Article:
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Chile

What Students Walking Out Over Covid Can Learn From Student Movements

Fed up with mandatory in-person school attendance policies that fail to keep them safe, students are marching out of classrooms and into the streets. Last week, hundreds of students from over 30 public high schools in New York City walked out of class to protest the unsafe conditions in city schools. Despite the latest Covid-19 wave, during which over 38,000 students and teachers tested positive COVID, school officials have insisted on in-person classes. That same week, students from a group called the Chicago Public Schools Radical Youth Alliance (Chi-Rads), formed days prior, led a walkout followed by a protest at Chicago Public Schools headquarters. Their demands included masks, tests, laptops for remote learning, and a voice at the negotiating table for COVID safety plans.

Why We Must Fight To Free Political Prisoners In 2022

Newly elected Chilean president Gabriel Boric’s victory speech was interrupted by a chant that went through the crowd: “We’re not all here.” This has become a slogan for many of the last vestiges of the 2019 Chilean uprising, a reference to the protesters who currently sit in cells, either awaiting trial or serving sentences for protesting the government. These political prisoners must be freed. What is left of the movement understands that, and they are demanding that Boric  take action to free them — something he appears very hesitant to do.

Chile: Another Good-Sized Nail In Neoliberalism’s Coffin

This brings us to a central political issue: what has the October 2019 Rebellion and all its impressively positive consequences posed for the Chilean working class? What is posed in Chile is the struggle not (yet) for power but for the masses that for decades were conned into accepting (however grudgingly) neoliberalism as a fact of life, until the 2019 rebellion that was the first mass mobilization not only to oppose but also to get rid of neoliberalism. The Rebellion extracted extraordinary concessions from the ruling class: a referendum for a Constitutional Convention entrusted legally with the task to draft an anti-neoliberal constitution to replace the 1980 one promulgated under Pinochet’s rule.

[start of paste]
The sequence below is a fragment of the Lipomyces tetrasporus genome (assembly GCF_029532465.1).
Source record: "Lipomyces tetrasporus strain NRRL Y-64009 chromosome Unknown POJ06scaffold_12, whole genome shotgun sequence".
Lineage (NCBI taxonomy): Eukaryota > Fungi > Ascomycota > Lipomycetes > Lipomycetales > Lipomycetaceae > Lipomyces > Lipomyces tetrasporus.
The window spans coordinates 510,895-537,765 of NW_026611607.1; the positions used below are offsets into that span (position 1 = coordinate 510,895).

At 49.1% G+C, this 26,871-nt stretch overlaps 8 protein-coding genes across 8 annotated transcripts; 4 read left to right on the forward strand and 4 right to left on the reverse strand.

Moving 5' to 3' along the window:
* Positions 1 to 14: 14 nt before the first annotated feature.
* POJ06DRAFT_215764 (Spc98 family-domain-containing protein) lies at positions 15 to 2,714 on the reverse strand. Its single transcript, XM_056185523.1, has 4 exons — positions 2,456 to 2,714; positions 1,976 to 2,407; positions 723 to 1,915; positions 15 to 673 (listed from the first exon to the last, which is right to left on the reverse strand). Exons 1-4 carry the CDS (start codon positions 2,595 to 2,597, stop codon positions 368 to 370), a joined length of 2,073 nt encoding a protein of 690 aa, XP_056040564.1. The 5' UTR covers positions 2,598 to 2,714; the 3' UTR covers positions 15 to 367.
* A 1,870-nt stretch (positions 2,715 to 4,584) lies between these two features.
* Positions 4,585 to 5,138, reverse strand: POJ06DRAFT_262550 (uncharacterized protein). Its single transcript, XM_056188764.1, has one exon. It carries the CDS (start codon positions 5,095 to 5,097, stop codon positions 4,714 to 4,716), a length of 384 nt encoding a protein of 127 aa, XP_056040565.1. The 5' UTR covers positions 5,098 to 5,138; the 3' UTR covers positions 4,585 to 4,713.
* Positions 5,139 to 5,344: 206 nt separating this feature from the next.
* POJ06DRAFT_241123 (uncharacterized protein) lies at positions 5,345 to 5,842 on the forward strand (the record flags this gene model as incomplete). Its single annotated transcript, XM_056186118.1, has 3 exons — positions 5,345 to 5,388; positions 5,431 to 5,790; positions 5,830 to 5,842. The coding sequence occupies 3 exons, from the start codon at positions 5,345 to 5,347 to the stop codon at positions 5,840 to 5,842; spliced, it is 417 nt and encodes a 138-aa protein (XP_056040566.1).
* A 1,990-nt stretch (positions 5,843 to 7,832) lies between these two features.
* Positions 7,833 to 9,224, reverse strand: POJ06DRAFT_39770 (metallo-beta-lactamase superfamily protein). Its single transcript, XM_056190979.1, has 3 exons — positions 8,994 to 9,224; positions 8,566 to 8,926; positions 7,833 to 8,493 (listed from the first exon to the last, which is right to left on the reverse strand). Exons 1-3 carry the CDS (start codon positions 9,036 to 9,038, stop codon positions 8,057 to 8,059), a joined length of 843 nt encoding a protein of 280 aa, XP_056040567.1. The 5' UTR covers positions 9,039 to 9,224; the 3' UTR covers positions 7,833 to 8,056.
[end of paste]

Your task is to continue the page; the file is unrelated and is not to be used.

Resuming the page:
Gabriel Boric Victory Speech: ‘I Will Be The President Of All Chileans’

The president-elect of Chile, Gabriel Boric, thanked the people this Sunday, December 19, for their support in the second round of the presidential elections, in which he defeated the extreme right-wing Pinochet-admirer José Antonio Kast, becoming the new president of Chile for the 2022-2026 term.

Far-Right And Left Face Off In Second Round Of Presidential Elections

José Antonio Kast of the far-right Christian Social Front and Gabriel Boric of the left-wing Approve Dignity coalition won the first round of the presidential elections held in Chile on November 21. They will now face off in the run-off on December 19. According to the results released by the Chile’s Electoral Service (SERVEL), with 100% of the votes counted, Kast obtained 27.91% of the votes, while Boric closely followed him with 25.83% of the votes.

Chile, Two Years After The Popular Uprising

That October 18, 2019 was a blow that, in one fell swoop, brought down the deceptive façade of the conservative regime and inaugurated a new stage in the history of Chile. The enormous injustices maintained and deepened during the very slow (and failed) “democratic transition” initiated in 1990 were exposed. The explosive combination of free market without anesthesia and a democracy lacking in substance and completely delegitimized—thus becoming a rapacious plutocracy—was able to stay afloat thanks to the resignation, demoralization and apathy of the citizenry, skillfully induced by establishment politicians and the media oligarchy, partners of the ruling class. The spell was broken on October 18.

Chile Is At The Dawn Of A New Political Era

“It feels like we are at the end of an era,” Bárbara Sepúlveda tells me on October 12, 2021. Sepúlveda is a member of Chile’s Constitutional Convention and of the Communist Party of Chile. The era to which Sepúlveda refers is that of General Augusto Pinochet, who led the US-backed coup in 1973 that overthrew the popularly elected government of president Salvador Allende. During the Pinochet era, the military acted with impunity, and the left was assassinated and sent into exile—while big business (both Chilean and foreign) received all the blessings of the dictatorship. That’s the era that has slowly been sputtering to a halt since Pinochet’s removal in 1990 and since the Chilean people voted to throw out the dictatorship’s constitution of 1980 and write a new one.

Chile Is Taking The Final Steps Of Dismantling Dictatorship

The Institute for Policy Studies holds this program every year at the site of the 1976 assassination of IPS colleagues Orlando Letelier and Ronni Karpen Moffitt by agents of Chilean dictator Augusto Pinochet. Letelier was a former Chilean ambassador to the United States and Moffitt was a 25-year-old IPS development associate. A virtual human rights awards program in their names will be held on October 13.